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Core knowledge revisited: Effects of fission, fusion and shape transformation on infants’ ability to represent inanimate and animate objects

Applicant Cacchione Trix
Number 126320
Funding scheme Ambizione
Research institution Allgemeine und Entwicklungspsychologie Psychologisches Institut Universität Zürich
Institution of higher education University of Zurich - ZH
Main discipline Psychology
Start/End 01.11.2009 - 30.04.2013
Approved amount 544'674.00
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Keywords (7)

cognitive development; infant cognition; representation; core knowledge; inanimate objects; animacy; cohesiveness and continuity

Lay Summary (English)

Lead
Lay summary
Contemporary research on core cognition and perception suggests that even the most elaborate adult cognition rests upon the very same core components that constitute human infants' basic cognition. This research project focuses on the question of how infants succeed to represent objects as distinct individuals persisting through space and time. Leading scientists propose that infants infer object persistence on the base of (probably innate) knowledge principles which provide criteria for "object-hood" and define what counts as an object in the first place. The present research project aims at delineating the particular role and relevance of one of the core principles on infants' ability to represent persisting objects: the principle of cohesion. In the sciences of physics and chemistry cohesion designates the coherence of atoms and molecules of a physical body or fluid. Obviously "perceived cohesion" (or "psychological cohesion") is not congruent with physical cohesion. In psychological terms, cohesion is exemplified by the presence of surface points and their spatiotemporal relations in the field of vision. To determine how perceived cohesiveness constitutes object identity, the present project plans to confront infants with situations where objects fail to behave in accord with cohesion: (a) with events of fission (where an object is split in one or multiple parts) and (b) with events of fusion (where two objects merge into a new superordinate structure). The contribution of perceived cohesion is investigated and compared for animate and inanimate bodies. What happens to infants' object representations under conditions of cohesion violation? Will the perceived violation of this core principle interrupt infants' representations of continuously existing objects? To investigate these questions a series of experimental studies are conducted including both perceptual and action measures. The questions addressed by the present research project tie in with the most central concerns of current research on cognitive development. Basic research on core cognition in human infants may help both to better understand how fundamental cognitive skills develop in human ontogeny as well as to get deeper insights in the architecture of adult cognition. Furthermore, it is of interdisciplinary relevance and may thus feed into various fields such as educational sciences, computer sciences, linguistics and philosophy.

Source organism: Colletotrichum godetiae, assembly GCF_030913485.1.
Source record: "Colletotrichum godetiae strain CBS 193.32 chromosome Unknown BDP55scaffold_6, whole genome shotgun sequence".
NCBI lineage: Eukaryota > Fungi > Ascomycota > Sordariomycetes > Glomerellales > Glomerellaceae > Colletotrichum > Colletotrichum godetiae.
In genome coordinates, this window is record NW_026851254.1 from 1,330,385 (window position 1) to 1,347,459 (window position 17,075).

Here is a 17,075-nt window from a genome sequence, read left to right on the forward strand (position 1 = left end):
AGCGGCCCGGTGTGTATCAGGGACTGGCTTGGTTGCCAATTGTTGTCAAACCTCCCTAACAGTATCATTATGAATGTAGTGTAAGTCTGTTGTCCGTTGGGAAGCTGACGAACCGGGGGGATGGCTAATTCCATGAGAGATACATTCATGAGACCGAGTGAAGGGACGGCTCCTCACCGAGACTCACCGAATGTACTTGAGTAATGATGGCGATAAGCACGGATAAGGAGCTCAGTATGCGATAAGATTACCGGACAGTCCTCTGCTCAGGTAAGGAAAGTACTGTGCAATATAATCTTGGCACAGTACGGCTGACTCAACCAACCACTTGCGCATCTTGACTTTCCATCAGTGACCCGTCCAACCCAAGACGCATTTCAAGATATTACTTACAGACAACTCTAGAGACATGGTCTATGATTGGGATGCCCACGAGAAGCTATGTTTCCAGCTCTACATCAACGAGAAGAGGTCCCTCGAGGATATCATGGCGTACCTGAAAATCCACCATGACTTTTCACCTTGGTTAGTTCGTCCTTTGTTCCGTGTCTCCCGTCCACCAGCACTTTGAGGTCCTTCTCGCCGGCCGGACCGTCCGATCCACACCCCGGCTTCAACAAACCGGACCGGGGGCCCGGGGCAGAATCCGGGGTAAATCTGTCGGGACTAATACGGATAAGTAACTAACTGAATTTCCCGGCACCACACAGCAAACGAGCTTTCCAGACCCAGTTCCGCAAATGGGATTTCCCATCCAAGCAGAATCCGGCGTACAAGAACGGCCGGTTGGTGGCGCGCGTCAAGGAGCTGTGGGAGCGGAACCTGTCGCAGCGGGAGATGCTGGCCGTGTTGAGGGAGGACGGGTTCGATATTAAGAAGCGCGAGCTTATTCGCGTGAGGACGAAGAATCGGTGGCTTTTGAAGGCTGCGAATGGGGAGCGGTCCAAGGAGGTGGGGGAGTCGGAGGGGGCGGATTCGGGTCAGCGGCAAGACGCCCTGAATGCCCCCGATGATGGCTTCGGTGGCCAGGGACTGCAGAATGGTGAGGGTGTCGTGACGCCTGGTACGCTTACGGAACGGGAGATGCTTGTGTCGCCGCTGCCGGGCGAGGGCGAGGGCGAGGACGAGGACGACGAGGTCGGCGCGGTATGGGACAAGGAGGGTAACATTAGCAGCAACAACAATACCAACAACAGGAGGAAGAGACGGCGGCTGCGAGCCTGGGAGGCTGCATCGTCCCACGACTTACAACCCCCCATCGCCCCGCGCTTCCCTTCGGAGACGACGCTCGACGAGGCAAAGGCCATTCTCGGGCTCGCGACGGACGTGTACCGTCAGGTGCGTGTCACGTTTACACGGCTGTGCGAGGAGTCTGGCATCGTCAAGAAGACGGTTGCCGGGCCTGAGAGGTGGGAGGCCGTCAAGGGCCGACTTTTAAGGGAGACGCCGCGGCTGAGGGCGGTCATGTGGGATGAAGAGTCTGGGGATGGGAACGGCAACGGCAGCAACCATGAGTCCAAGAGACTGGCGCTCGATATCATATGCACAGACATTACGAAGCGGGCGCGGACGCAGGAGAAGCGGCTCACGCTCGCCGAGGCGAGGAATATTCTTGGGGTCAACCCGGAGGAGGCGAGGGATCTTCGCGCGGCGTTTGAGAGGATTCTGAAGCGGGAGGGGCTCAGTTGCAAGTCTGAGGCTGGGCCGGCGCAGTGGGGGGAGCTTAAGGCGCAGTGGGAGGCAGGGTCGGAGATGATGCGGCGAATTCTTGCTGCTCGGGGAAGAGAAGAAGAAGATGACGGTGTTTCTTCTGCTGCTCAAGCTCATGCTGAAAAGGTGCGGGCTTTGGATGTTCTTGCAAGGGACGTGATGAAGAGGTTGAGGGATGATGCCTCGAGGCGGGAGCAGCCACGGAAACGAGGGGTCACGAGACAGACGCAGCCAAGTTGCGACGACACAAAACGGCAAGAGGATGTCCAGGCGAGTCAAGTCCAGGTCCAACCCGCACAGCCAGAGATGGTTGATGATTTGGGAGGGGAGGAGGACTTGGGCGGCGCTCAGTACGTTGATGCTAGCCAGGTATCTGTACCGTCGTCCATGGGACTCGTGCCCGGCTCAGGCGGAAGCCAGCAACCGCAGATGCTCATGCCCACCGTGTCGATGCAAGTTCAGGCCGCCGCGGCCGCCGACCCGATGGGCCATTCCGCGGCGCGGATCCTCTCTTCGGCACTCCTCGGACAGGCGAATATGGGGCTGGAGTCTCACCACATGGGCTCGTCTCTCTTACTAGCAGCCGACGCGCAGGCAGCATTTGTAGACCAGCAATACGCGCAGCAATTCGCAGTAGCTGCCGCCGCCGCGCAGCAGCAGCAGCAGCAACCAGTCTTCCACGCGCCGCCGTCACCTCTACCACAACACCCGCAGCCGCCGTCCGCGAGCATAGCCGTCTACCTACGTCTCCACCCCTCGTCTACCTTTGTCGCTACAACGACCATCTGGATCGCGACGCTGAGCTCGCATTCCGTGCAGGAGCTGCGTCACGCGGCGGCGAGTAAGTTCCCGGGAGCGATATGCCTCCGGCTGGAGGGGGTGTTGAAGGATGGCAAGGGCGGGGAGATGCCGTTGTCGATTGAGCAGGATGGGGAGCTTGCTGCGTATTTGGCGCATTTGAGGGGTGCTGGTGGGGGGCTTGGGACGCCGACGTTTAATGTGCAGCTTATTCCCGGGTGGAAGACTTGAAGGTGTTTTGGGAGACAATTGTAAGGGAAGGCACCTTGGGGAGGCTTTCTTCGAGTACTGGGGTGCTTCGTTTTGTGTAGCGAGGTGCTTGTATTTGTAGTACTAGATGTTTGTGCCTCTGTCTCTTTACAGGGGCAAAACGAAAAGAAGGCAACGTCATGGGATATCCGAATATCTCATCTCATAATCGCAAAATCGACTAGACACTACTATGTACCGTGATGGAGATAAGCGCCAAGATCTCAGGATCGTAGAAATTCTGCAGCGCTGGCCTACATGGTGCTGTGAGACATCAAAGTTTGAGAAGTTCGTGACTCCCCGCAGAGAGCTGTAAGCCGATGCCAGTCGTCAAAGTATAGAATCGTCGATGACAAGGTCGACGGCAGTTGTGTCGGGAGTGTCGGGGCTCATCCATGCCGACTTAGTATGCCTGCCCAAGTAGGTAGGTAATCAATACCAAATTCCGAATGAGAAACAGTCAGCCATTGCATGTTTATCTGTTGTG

Direct link to Lay Summary Last update: 21.02.2013

Responsible applicant and co-applicants

Employees

Publications

Publication
Phylogenetic roots of quantity processing: Apes do not rely on object indexing to process quantities.
Cacchione T. Hrubesch C. & Call J. (2014), Phylogenetic roots of quantity processing: Apes do not rely on object indexing to process quantities., in Cognitive Development, 31, 79-95.
Apes’ tracking of objects and collections
Cacchione Trix, Hrubesch Christine & Call Josep (2013), Apes’ tracking of objects and collections, in Swiss Journal of Psychology, 73, 47-52.
Fourteen-month-old infants infer the continuous identity of objects on the basis of non-visible causal properties
Cacchione Trix, Schaub Simone & Rakoczy Hannes (2013), Fourteen-month-old infants infer the continuous identity of objects on the basis of non-visible causal properties, in Developmental Psychology, 49(7), 1325-1329.
Infants’ Individuation of Rigid and Plastic Objects Based on Shape
Schaub Simone, Bertin Evie, & Cacchione Trix (2013), Infants’ Individuation of Rigid and Plastic Objects Based on Shape, in Infancy, 18, 629-638.
The foundations of object permanence: Does perceived cohesion determine infants’ appreciation of the continuous existence of material objects
Cacchione Trix (2013), The foundations of object permanence: Does perceived cohesion determine infants’ appreciation of the continuous existence of material objects, in Cognition, 128, 397-406.
Chimpanzees (Pan troglodytes) and bonobos (Pan paniscus) quantify split solid objects